Jolanda Reef (also called Yolanda Reef) is one of the most popular dive sites in the northern section of the Red Sea and lies within the Ras Mohammed Marine Park. Divers flock here to explore the remains of the Jolanda, an old Cypriot freighter ship that ran aground in 1980. It’s more than just a wreck dive though, as Jolanda Reef also encompasses the coral walls of Shark Reef with its huge numbers of fish life and enchanting coral gardens.
Ras Mohammed National Park
Ras Mohammed National Park is what put Sharm el-Sheikh on the tourist map. Surrounded by some of the world’s most incredible dive sites, this peninsula is home to glorious beaches with excellent snorkeling just offshore, the world’s second most northerly mangrove forest, and a saltwater lake. A trip here is a must-do for anyone staying in Sharm el-Sheikh. The best beaches are Old Quay Beach (with its top-notch coral reef easily reached from the shore) and Aqaba Beach.
Travelers seeking a good view should head to the Shark Observatory cliff top right on the southern edge of Ras Mohammed, where views stretch across both sides of the Red Sea.
Location: 38 kilometers south of Sharm el-Sheikh
For the average sightseer, the main reason for a journey here is to sample some of Egypt’s finest seafood. Aboukir bay is home to a host of fabulous fish restaurants that locals flock to in the summer months. Stuffing yourself full of seafood while sunset sears over the Mediterranean is the perfect end to an Alexandrian day.
Main Souk Area
Alexandria’s main souq (market) stretches through the backstreets heading west from Midan Tahrir in the central city. You’ll find everything from fresh produce to silver trinkets by poking about in this district. To be fair, there isn’t much on sale to interest tourists; this is a real-deal local souk, and you come here more to capture an essence of Alexandrian life than to shop. The entire souq area is a squiggle of lanes that flow off from each other, with each alley specializing in different products. If you want to dig a bit deeper into Alexandria’s soul, don’t miss a wander through here
There may be only scant remnants of the once grand Hellenistic city above ground, but dive into the waters of Alexandria’s Eastern Harbour area, and you’ll find there’s plenty more of ancient “Alex” to explore. Archaeologists have been plumbing the depths for years, searching for the lost sunken city of the Classical age and bringing up many treasures to the surface (now on display in Alexandria’s museums), but recreational divers can now visit the archaeological ruins under the sea, too.
The most popular site has been (unsurprisingly) nicknamed “Cleopatra’s Palace” and indeed was once a palace area — though if the great lady herself was ever in residence, we’ll never know. There are sphinxes and tumbled columns and statuary galore still in situ here, which makes for a fascinating underwater experience.
An oasis of calm on the city’s eastern edge, Montazah is a lush haven of tall palm trees, trimmed lawns, and blossoming flowers that was once off-limits to all but the royal court and their hangers-on. Built as a hunting lodge in the 1890s by Khedive Abbas Hilmi, it was later extended substantially by King Fuad and replaced Ras el-Tin Palace as the royal family’s summer house.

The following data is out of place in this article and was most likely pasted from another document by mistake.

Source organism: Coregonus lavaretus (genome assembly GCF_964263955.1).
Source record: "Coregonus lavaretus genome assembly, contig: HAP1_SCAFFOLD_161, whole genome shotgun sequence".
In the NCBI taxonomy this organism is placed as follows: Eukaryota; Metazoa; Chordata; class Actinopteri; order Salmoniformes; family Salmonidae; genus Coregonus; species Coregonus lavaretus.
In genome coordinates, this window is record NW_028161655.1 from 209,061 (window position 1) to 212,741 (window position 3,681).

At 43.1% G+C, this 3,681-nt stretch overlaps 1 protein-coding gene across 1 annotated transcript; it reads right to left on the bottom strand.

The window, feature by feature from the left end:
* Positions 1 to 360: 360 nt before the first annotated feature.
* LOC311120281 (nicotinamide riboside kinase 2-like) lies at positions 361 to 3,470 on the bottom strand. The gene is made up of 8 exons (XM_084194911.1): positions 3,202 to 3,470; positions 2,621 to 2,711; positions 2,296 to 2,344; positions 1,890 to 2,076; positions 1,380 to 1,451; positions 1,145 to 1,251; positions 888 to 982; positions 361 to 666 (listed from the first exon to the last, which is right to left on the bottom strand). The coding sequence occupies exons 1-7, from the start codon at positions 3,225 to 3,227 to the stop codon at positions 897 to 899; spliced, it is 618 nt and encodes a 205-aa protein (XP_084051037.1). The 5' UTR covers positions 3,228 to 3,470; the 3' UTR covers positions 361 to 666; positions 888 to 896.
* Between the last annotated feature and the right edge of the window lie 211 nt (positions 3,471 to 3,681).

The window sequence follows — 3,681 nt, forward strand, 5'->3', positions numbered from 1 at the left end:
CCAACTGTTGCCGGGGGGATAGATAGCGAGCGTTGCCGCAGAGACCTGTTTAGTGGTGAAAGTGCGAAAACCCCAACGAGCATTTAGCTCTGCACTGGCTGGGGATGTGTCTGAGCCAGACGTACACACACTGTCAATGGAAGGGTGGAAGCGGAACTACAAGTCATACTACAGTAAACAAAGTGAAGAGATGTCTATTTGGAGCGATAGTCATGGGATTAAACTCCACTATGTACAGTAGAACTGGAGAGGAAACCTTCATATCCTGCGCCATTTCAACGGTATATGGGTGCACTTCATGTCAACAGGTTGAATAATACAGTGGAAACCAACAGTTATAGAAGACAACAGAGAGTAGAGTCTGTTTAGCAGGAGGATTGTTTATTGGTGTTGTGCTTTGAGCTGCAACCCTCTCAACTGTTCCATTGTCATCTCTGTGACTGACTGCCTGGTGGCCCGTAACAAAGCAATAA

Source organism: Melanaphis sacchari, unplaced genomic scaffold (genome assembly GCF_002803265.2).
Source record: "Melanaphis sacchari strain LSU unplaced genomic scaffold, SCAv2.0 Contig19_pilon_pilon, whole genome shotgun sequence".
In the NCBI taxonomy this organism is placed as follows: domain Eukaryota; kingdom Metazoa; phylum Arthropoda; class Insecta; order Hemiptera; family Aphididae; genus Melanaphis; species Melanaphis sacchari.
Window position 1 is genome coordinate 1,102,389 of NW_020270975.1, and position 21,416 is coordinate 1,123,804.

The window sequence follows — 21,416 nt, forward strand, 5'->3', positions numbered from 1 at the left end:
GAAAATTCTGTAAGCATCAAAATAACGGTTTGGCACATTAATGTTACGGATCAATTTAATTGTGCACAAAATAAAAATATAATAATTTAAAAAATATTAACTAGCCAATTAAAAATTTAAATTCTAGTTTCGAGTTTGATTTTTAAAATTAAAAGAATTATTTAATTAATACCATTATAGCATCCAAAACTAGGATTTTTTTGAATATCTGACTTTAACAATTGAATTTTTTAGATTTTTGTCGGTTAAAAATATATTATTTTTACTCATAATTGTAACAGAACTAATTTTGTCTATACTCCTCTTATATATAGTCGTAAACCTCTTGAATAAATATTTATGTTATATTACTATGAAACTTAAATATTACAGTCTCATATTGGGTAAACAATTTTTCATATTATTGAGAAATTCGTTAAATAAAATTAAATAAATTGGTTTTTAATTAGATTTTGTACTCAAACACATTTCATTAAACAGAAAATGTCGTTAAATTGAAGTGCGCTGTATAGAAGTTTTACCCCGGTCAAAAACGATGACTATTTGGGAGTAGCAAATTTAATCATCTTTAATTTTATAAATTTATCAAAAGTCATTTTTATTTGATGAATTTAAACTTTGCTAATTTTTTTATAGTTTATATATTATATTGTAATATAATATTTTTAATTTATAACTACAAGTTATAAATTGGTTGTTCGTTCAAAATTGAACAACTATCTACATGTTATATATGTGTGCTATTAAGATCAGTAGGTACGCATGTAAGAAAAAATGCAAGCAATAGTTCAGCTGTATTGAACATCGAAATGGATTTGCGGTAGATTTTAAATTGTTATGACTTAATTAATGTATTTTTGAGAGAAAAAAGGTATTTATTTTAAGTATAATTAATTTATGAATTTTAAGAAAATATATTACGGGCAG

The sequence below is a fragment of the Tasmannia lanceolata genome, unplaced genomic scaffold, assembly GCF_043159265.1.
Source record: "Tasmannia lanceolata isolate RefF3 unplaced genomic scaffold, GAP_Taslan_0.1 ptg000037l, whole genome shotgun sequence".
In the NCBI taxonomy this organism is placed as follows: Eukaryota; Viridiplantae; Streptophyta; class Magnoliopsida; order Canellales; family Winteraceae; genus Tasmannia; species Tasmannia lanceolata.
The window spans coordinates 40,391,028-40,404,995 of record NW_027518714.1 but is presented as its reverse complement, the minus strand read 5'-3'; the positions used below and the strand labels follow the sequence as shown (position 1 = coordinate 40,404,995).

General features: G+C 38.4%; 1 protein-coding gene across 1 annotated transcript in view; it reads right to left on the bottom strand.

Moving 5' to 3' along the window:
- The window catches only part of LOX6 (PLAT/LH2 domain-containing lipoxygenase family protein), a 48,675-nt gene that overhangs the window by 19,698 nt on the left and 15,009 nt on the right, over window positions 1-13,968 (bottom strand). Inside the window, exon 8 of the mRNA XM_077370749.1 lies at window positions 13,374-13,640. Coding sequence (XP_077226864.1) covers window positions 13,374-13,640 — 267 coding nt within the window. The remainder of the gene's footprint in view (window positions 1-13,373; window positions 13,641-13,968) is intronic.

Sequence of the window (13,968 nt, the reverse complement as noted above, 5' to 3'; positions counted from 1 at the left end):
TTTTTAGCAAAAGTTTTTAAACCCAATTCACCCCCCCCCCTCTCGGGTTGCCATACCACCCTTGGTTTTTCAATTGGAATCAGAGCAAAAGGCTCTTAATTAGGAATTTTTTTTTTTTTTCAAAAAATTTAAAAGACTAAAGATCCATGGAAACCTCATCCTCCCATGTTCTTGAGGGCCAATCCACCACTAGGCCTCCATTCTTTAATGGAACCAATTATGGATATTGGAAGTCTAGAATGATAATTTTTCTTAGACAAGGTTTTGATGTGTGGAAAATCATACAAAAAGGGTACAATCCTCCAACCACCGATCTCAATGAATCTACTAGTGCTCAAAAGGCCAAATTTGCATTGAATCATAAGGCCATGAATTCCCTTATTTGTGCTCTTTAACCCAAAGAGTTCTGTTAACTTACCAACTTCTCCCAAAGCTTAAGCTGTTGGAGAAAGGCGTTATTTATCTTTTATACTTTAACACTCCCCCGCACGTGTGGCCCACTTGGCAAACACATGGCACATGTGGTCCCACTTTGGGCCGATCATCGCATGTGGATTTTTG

The eccentrically designed Montazah Palace, with its ornate Florentine-inspired towers and Rococo flourishes, is not open to the public, but everyone is welcome to stroll within the sprawling gardens, which can be a welcome slice of nature after a day spent within Alexandria’s hustle. On the coastal end of the park is a small beach with a peculiarly whimsical bridge to a small island.
If you need a dose of tranquility, a trip to Montazah is just the ticket to restore your sanity before diving back into the inner city fray. Minibuses heading west up the shore-front Corniche road all pass by Montazah. They charge between 1-2 EGP depending on where you board.
Catacombs of Kom el-Shuqqafa
￼Sarcophagus at the entrance to the catacombs
The Catacombs of Kom el-Shuqqafa are hewn from the rock on the southern slopes of a hill, in the Carmous district.Thought to date from the 2nd century AD, they offer an admirable example of the characteristic Alexandrian fusion of Egyptian and Greco-Roman styles.
In Carmous (in the southwest of the city) is a hill littered with the remains of ancient walls, architectural fragments, and rubble on which Alexandria’s only ancient monument is left standing. Pompey’s Pillar rises from the ruins of the ancient and famous Serapeion (Temple of Serapis), which was once used to store the overflow of manuscripts from the Great Library of Alexandria. This column of red Aswan granite with a Corinthian capital, standing on a badly ruined substructure and rising to a height of almost 27 meters, actually has nothing to do with Pompey and was instead set up in AD 292 in honor of Diocletian, who supplied food for the starving population after the siege of the city.
Pyramid and ruins at Saqqara
Everyone’s heard of Giza’s Pyramids, but they’re not the only pyramids Egypt has up its sleeve. Day-tripping from Cairo, Saqqara is the vast necropolis of the Old Kingdom pharaohs and showcases how the Ancient Egyptians advanced their architectural knowledge to finally create a true pyramid with the Step Pyramid, Bent Pyramid, and Red Pyramid being among the highlights here. The various tombs of court administrators, with interior walls covered with friezes describing daily scenes, scattered throughout the archaeological site are just as much a reason to visit as the pyramids themselves.